Now that I’ve got that off my chest I want to turn to something I’ve learned about myself this past month. One lovely benefit of the lockdown is that I’ve been able to rejoin my Princeton Insight Meditation Group on Zoom. Following the same format as before, we begin with a reading. This month we’re reading from a book by a British monk Ajahn Sucitto about the ten qualities we want to perfect. The reading during my first return visit caught my attention.
We even need to establish a boundary around our intellectual activity, because intellectual activity can become a vast dimension that floods the mind with restless energy. There are all kinds of things that we can think about…. But you have to decide whether it’s relevant for yourself or just a distraction from more important issues in your life. … The key point is that wherever your attention gets established then that’s where your energy goes. And that energy and focus becomes your world.
I grew up in a family where religion and spiritual practice were very much intellectual activities. I’ve carried that tendency with me as I’ve migrated from Catholicism to Buddhism. Anyone who’s spent any time with this blog has endured that tendency. So I recognized myself in Ajahn Sucitto’s description of intellectual activity flooding “the mind with restless energy.”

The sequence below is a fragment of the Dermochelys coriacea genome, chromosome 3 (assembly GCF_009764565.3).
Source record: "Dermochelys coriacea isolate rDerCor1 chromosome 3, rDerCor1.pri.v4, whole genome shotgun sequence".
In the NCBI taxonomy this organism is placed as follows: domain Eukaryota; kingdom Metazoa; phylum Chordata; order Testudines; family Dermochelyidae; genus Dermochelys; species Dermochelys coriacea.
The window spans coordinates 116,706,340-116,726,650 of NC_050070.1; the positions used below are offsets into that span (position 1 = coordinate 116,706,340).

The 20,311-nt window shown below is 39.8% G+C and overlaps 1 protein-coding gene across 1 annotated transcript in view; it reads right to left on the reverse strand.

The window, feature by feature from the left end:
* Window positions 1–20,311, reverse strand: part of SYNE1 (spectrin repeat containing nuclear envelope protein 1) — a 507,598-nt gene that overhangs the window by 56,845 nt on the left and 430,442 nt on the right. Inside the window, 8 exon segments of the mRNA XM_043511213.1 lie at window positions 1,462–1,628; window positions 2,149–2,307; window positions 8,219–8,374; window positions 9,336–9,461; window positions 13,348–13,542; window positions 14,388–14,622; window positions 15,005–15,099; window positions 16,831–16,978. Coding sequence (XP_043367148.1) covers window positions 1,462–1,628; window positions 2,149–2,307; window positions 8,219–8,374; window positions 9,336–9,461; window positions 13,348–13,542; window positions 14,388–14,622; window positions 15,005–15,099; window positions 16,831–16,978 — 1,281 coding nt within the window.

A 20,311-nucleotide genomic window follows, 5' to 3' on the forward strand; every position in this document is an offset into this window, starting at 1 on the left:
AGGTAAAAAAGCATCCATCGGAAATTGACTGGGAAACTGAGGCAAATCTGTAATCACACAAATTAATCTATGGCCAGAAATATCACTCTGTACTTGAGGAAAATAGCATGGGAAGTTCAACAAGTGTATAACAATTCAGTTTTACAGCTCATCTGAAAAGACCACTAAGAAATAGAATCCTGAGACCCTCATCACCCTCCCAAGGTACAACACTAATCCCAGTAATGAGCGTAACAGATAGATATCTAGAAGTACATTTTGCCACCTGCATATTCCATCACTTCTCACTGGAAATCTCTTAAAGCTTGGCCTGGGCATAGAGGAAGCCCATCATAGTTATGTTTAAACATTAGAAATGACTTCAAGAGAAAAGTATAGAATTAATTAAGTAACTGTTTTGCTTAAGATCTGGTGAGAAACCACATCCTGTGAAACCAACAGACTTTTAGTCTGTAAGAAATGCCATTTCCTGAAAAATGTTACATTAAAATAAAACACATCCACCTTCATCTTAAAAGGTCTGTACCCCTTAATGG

A few days later, in the course of pursuing an academic quibble I had about something he had written, I found an essay by Thanissaro Bhikkhu where he puts his finger on the hindrance I’m creating with this tendency. In describing the hindrance which is usually translated as “doubt,” this American monk put the spotlight on my problem.
Uncertainty is fed by inappropriate attention to topics that are abstract and conjectural, and … by … focusing on issues that can’t be resolved by observing the present ….
Finally, last week one of my daily Dharma emails quoted the Dhammapada to me:
Let none find fault with others; let none see the omissions and commissions of others. But let one see one’s own acts, done and undone.
Since then, whenever I feel the urge to argue with a guided meditation or to admonish someone for seeking self-centered comfort, I tell myself to pay attention to my own unskillful tendencies.
TWO FINAL NOTES. (1) I am seriously debating whether or not to continue this blog. One way or another my entries will probably be infrequent. I will let you know if I do decide to stop. (2) There seems to be some problem with making comments through the comment feature on this blog. Let me know if you’ve tried to make a comment and it hasn’t worked. My email is firstname.lastname@example.org.
TO ALL: STAY SAFE. STAY WELL.